3. I had to take all photo's with my husband out of the the frames, and pack away any photo's with him in them. I just can't look at them and see his happy smiling face and know that he knew all along...
    dating, wedding, honeymoon, 2 pregnancies and births and the young lives of 2 children. All memories to hard to look at anymore.
    Will this change at some point in the future?

  4. Hey Marti,

    I'm glad you found us! You sound really raw...I'm guessing this is a fairly recent discovery on your part. And it sounds as if he's been engaging in affairs your entire relationship -- is that right? That was my experience, too, and my husband has since been being treated for sex addiction. Regardless of whether the cheating is being treated as an addiction or not, it hurts like hell to find out about it. And, I think, especially to wonder if your whole life has been a lie. How, we ask, could he possibly do this? And fool us for so long?
    The answers are complicated and less important, I think, then getting yourself on solid ground so you can be a good mom to your kids and kind to yourself.
    Let him work through his shit...and you concentrate on seeing your way clear of what happened. Nothing you did or are created this situation -- HE created it. It sounds bizarre, but it really had nothing to do with you. Sure, there may have been stress or issues in the marriage or whatever. But the fact that he went outside of your marriage for something that he had vowed to keep between the two of you violates your faith in him and your trust. And trust violations can leave you feeling incredibly scared and fragile.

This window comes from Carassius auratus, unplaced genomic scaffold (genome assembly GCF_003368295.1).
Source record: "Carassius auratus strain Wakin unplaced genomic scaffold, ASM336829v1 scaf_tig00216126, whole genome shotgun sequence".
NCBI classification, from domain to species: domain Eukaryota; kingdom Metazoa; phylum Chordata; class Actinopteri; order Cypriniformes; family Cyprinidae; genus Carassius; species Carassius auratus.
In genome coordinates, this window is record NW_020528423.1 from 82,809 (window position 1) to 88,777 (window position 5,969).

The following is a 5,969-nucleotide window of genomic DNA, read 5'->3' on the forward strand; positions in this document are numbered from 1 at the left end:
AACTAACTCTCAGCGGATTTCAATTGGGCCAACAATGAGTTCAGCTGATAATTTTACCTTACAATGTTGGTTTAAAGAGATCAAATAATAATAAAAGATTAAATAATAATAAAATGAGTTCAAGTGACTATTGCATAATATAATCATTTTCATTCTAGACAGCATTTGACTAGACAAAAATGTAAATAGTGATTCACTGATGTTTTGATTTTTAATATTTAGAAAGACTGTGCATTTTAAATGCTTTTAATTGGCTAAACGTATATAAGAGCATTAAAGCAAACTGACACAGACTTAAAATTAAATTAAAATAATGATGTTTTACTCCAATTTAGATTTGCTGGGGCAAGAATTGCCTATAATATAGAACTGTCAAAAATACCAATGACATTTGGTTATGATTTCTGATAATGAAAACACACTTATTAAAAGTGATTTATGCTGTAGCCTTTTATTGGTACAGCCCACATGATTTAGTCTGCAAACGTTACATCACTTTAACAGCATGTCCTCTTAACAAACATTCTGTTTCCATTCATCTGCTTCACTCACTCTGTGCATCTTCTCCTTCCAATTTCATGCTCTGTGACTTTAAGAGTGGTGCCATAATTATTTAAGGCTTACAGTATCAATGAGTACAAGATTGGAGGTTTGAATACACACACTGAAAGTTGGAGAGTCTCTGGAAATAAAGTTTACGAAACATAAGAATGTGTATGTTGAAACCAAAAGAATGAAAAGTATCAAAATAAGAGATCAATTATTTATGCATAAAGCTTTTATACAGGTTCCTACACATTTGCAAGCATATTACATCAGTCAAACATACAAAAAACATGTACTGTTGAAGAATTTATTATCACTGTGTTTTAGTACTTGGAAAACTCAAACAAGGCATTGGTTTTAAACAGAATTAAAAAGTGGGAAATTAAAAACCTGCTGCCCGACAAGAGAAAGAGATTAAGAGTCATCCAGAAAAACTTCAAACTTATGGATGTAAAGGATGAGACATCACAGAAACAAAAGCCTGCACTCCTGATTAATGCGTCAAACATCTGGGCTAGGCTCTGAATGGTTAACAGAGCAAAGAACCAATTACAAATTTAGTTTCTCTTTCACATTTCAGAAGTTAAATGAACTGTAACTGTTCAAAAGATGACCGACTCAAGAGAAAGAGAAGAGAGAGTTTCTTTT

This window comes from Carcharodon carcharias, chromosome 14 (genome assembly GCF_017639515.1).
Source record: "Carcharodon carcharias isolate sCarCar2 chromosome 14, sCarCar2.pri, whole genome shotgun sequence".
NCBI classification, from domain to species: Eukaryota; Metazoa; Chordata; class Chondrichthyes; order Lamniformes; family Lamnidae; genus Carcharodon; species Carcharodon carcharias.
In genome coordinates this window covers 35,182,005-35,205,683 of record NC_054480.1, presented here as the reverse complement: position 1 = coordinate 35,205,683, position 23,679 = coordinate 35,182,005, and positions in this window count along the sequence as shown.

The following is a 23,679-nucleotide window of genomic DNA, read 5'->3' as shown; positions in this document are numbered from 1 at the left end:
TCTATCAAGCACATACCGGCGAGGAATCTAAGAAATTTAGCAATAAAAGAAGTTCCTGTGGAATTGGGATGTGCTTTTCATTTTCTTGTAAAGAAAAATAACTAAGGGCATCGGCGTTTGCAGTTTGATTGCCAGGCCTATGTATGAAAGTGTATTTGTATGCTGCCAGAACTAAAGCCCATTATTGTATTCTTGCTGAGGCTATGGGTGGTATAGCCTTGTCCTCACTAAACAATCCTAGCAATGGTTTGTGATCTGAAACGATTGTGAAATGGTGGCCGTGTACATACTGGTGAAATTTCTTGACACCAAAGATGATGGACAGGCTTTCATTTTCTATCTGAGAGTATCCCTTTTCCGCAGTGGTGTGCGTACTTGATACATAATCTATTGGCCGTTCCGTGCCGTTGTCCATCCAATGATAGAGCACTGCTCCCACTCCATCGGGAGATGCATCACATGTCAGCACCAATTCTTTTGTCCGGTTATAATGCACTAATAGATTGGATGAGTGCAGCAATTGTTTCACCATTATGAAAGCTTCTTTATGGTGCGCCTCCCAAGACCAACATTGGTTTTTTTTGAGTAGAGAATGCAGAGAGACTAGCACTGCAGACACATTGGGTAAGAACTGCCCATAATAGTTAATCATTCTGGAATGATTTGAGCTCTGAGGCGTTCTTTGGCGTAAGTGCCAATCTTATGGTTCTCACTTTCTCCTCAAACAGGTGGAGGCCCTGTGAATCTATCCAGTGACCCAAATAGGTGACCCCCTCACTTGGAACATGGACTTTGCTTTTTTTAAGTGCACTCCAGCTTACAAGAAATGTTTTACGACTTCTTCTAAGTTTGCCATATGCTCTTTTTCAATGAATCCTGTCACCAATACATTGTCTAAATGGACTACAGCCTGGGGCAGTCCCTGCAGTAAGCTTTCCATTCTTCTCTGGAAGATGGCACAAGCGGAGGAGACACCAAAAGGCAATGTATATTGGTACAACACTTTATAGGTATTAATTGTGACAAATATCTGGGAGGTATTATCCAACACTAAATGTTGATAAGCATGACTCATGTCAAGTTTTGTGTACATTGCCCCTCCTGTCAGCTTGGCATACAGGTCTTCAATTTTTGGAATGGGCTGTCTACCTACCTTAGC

If you haven't already, please find a counsellor or a support group who can help you.
    And please know that I -- and many other BWC members -- know your pain. And we've managed to get through it.

  5. I am surprised the past memory thing doesn't bother me as much as I thought it would (6 weeks post discovery). But a few things do. I did find out that he took the OW to a once a year special race (car) that we both enjoyed going to....that ticked me off! I told him I'm never going to that with him again (plus a special restaurant). We also picked out a puppy on a long holiday weekend (out of town). When we got back he had "other plans" for the rest of the weekend. Had I known it was to go see his "ho", I would have never adopted the puppy. I obviously have to deal with her everyday and it reminds me of that weekend and where he really went..........that gets tough! I can't imagine having a baby and dealing with cheating! My heart goes out to all those that are dealing with that! This is my 2nd marriage and we did not have any children together.

  6. Not sure if it's healthy or compartmentalizing but I've decided to take all the bad shit from the marriage and put that under "needs work" and all the good memories are still good. This fucking god awful middle bit, shit show part is just limbo and if my h ever makes up his mind over what he actually wants the next bit is all new as far as I'm concerned.